2.) Resource and Energy Waste: An estimated 12 million barrels of oil are used each year in order to produce plastic bags. Also, it is estimated to take about .48 MJ of energy to produce a plastic bag. That energy and fuel could be saved and better used if plastic bags were used less frequently, and therefore demand dropped. Also, regarding paper bags, millions of trees need to be felled each year in order to produce the amount of bags needed. For example, in 1999, 14 million trees were cut down to produce the bags needed for the American market alone.
3.) Low Recycling Rates: The Wall Street Journal estimates that only about 10-15% of paper bags are recycled, with the rate falling to 1-3% for plastic bags. That means that the majority of the billions of paper and plastic bags produced annually end up in our local environments or landfills.
4.) Hidden Costs: The plastic bags that are provided to you are not free. Remember the age old adage of economics, “there is no such thing as a free lunch”. Plastic bags cost between $0.02-0.06 a unit, and that cost is passed onto the consumer through slightly higher prices for their goods. Furthermore, it costs municipalities about $0.17 per bag to remove them from roads, rivers etc, and to store them in landfills. This translates into wasted tax revenues and higher tax rates for citizens.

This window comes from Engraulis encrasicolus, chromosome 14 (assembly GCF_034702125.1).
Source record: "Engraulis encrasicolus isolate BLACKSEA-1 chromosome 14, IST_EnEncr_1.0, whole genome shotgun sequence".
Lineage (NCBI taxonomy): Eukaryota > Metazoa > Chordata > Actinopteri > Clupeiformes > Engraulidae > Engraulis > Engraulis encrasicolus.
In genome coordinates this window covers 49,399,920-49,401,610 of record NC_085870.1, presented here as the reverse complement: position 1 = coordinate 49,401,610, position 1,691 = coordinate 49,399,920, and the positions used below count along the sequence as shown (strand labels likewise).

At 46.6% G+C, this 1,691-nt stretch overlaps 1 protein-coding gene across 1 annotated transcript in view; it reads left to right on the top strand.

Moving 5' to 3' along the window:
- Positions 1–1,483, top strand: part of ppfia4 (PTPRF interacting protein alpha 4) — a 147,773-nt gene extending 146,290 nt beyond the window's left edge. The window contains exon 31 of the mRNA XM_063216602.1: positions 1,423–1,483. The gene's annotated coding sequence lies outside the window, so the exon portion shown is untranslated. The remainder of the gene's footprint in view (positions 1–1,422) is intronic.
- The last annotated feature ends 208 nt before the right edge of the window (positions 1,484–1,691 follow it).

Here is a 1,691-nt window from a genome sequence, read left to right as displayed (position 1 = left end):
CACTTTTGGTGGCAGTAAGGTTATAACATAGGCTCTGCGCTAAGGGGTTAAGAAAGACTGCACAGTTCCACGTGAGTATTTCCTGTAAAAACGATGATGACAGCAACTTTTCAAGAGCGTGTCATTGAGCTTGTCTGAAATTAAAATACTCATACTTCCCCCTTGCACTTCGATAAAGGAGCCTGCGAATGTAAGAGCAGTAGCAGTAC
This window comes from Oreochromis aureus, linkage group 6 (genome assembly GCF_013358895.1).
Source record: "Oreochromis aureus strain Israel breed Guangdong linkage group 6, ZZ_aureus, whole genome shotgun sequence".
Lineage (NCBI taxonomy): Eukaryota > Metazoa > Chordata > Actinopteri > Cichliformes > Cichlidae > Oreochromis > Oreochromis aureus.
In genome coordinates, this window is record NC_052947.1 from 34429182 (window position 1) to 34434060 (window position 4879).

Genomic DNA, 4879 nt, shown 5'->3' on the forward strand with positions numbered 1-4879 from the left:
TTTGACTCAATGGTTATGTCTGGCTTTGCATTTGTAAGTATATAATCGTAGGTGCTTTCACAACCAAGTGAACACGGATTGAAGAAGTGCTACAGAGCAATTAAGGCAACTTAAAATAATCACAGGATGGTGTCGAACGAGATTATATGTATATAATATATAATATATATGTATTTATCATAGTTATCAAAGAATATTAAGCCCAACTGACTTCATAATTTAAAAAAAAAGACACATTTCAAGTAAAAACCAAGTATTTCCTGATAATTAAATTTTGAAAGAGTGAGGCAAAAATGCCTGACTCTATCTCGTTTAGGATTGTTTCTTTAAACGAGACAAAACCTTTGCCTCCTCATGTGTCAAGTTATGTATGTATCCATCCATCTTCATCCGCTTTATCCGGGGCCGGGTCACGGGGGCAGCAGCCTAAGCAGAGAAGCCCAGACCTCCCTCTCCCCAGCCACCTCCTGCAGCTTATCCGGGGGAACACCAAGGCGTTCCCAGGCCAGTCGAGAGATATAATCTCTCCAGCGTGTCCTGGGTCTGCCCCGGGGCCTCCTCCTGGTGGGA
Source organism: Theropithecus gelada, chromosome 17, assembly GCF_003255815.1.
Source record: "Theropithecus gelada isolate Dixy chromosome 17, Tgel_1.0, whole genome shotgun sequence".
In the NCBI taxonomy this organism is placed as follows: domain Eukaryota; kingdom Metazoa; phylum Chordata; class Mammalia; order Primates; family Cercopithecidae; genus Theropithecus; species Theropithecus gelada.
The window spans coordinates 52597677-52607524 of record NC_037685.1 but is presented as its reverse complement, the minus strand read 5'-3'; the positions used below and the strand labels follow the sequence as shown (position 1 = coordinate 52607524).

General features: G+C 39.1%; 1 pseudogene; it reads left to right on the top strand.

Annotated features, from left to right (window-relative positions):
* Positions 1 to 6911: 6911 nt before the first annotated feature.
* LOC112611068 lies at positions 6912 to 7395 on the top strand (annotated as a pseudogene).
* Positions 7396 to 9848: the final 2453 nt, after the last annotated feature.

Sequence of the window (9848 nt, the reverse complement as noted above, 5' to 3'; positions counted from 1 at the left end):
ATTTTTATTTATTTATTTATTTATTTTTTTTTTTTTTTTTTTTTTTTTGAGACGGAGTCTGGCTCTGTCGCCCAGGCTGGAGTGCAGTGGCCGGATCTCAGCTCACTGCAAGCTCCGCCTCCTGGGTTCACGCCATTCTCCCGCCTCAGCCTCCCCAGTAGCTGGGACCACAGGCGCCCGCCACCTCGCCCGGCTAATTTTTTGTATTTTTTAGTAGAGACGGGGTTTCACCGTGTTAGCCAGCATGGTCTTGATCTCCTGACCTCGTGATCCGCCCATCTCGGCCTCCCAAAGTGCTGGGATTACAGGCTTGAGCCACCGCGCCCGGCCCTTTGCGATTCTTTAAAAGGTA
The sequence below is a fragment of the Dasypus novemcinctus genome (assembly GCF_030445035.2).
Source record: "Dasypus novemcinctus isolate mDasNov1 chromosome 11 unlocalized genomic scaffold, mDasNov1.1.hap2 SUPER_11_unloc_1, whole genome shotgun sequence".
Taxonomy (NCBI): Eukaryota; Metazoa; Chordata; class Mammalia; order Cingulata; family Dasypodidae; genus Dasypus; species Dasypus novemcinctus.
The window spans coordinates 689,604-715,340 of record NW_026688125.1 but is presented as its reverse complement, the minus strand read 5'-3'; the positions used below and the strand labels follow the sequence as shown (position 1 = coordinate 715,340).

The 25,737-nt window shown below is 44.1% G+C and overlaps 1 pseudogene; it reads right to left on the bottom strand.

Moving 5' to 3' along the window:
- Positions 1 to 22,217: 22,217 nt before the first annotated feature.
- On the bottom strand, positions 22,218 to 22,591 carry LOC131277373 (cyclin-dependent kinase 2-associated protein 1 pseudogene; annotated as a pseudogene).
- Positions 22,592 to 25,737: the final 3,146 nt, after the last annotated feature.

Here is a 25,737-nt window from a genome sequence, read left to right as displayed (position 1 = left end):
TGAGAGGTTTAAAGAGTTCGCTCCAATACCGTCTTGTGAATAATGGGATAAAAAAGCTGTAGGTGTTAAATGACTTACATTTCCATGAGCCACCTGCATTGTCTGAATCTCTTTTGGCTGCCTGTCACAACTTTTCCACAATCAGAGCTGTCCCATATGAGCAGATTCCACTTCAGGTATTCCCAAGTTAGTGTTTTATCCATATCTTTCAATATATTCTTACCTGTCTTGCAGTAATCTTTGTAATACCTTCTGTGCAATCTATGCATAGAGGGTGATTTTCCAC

5.) Toxicity: In 2001, Japanese researchers released a report which demonstrated that plastic debris acts like a sponge for toxic chemicals, and can soak up a million fold greater concentration of deadly compounds such as PCB’s and DDE. Furthermore, one of the main toxins in plastic bags is Dioxin. This chemical is an endocrine disruptor, which contributes to gender development mutations as it disrupts the hormonal release during the developing stages of an organism’s life. These chemicals are the ingested by thousands of organisms annually, leading to death, mutations, and the biomagnification of the chemicals in the food chain. This has several unintended effects on the biodiversity in our environments.